How do you get to serendipity?

Serendipity must be one of my favourite words. Its adoption into English is a wonderful story. In 1754 Horace Walpole, the son of Prime Minister Robert Walpole, composed a letter that introduced serendipity into the English language:

… It was once when I read a silly fairy tale, called The Three Princes of Serendip: as their highnesses travelled, they were always making discoveries, by accidents and sagacity, of things which they were not in quest of … now do you understand serendipity?

The Three Princes of Serendip was published in Venice in 1557 as a translation of the Italian Peregrinaggio di tre giovani figliuoli del re di Serendippo which was a translation of part of a Persian poem, the Hasht Bihisht (The Eight Paradises) of 1302, the first mention of the three princes.

The story of the three princes revolves around them working out a problem about a missing, lame, blind, toothless, camel carrying a pregnant woman, honey and butter. By identifying the particular camel the princes are rewarded by a king and then set off on an adventure in which they make accidental discoveries due to their undoubted cleverness.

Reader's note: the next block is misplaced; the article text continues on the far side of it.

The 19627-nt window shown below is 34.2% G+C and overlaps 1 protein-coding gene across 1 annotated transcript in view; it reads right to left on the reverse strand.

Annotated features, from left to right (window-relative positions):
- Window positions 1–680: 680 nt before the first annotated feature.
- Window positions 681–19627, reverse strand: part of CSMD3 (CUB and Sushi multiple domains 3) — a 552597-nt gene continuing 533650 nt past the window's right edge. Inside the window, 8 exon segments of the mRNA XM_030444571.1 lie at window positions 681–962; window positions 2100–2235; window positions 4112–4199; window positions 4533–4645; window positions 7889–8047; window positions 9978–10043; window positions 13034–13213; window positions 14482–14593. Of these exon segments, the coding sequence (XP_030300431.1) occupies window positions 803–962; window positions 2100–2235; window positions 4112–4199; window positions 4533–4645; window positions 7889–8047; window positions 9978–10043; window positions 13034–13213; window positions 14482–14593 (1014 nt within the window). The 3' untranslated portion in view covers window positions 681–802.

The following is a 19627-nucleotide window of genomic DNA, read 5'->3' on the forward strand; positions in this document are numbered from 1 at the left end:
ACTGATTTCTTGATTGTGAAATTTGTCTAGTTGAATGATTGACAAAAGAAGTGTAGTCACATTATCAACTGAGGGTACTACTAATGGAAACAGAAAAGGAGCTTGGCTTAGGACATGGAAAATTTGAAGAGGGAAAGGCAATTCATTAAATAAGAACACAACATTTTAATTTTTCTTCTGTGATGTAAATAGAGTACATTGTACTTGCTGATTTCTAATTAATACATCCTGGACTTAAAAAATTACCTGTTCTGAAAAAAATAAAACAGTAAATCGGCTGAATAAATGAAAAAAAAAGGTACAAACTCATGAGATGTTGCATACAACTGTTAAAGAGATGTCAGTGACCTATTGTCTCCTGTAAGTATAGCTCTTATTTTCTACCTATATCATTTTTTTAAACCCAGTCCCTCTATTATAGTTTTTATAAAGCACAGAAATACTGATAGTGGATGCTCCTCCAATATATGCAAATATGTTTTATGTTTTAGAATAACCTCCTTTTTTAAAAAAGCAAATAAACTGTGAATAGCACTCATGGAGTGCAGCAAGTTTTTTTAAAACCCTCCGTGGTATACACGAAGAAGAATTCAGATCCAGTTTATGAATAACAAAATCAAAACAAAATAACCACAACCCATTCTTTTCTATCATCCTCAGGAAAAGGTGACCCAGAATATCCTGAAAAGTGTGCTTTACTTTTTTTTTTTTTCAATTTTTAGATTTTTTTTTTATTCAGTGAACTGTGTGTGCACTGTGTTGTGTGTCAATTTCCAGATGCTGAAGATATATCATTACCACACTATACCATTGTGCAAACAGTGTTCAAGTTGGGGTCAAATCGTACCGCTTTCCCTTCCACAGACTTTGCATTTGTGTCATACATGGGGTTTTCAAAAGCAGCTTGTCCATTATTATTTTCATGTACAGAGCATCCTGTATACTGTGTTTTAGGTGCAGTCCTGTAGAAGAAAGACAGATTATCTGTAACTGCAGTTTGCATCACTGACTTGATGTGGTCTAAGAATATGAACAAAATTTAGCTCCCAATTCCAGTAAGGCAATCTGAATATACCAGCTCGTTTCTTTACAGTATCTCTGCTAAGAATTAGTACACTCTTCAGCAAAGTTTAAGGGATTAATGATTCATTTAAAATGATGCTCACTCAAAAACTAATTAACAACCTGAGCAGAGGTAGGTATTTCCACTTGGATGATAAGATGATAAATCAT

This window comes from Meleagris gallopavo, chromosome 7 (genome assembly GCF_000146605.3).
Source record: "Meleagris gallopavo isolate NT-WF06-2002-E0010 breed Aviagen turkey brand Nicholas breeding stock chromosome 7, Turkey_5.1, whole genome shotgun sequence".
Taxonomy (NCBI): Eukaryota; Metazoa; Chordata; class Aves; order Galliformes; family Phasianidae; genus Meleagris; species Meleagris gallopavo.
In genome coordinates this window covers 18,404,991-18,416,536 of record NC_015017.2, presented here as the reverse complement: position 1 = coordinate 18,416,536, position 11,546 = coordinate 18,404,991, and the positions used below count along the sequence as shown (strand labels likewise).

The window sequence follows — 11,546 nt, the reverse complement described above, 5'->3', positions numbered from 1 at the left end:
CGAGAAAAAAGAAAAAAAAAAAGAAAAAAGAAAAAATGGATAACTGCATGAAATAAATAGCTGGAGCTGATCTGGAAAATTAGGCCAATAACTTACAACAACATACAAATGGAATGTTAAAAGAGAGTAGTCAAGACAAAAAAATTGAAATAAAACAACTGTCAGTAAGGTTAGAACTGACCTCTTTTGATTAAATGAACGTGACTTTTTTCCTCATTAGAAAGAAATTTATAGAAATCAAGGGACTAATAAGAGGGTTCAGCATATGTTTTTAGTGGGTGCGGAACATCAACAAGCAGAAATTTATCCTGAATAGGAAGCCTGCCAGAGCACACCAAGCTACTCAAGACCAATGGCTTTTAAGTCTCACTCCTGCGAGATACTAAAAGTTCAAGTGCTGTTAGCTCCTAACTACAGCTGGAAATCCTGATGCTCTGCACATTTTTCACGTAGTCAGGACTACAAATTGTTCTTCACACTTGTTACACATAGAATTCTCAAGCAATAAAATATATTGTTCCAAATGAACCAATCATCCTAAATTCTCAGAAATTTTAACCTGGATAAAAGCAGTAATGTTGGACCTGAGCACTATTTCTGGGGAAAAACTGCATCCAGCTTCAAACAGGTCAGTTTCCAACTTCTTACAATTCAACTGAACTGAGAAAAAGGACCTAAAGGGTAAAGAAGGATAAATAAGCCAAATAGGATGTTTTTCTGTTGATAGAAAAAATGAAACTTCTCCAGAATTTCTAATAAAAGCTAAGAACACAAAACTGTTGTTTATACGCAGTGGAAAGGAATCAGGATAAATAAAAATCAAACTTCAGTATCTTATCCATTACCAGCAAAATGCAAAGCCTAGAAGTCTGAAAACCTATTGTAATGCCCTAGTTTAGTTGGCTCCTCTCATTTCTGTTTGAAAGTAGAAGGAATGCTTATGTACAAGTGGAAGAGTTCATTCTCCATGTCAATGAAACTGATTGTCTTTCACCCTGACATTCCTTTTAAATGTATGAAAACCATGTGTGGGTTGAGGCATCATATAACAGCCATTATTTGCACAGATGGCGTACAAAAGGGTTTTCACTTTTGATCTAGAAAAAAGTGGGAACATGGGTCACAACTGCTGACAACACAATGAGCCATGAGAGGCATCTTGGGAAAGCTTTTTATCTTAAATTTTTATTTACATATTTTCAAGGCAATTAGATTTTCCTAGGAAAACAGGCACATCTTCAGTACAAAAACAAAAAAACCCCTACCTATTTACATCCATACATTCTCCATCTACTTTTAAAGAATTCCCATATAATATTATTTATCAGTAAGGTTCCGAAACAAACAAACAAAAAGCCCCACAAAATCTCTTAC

The three princes were from Serendip, the old name for Ceylon or Sri Lanka. Serendipity, meaning the faculty of making happy and unexpected discoveries by accident, comes directly from the story. Serendipity has been incorporated into other languages: French sérendipicité or sérendipité, and Italian serendipità.

Some argue that the definition must includes the preconditions of intelligence and wisdom for serendipity to truly occur—as in the story of the three princes—or the discovery is merely luck. However, I think it is not so much luck nor intelligence but as John Barth wrote in The Last Voyage of Somebody the Sailor (1991):

You don’t reach Serendip by plotting a course for it.
You have to set out in good faith for elsewhere and lose your bearings serendipitously.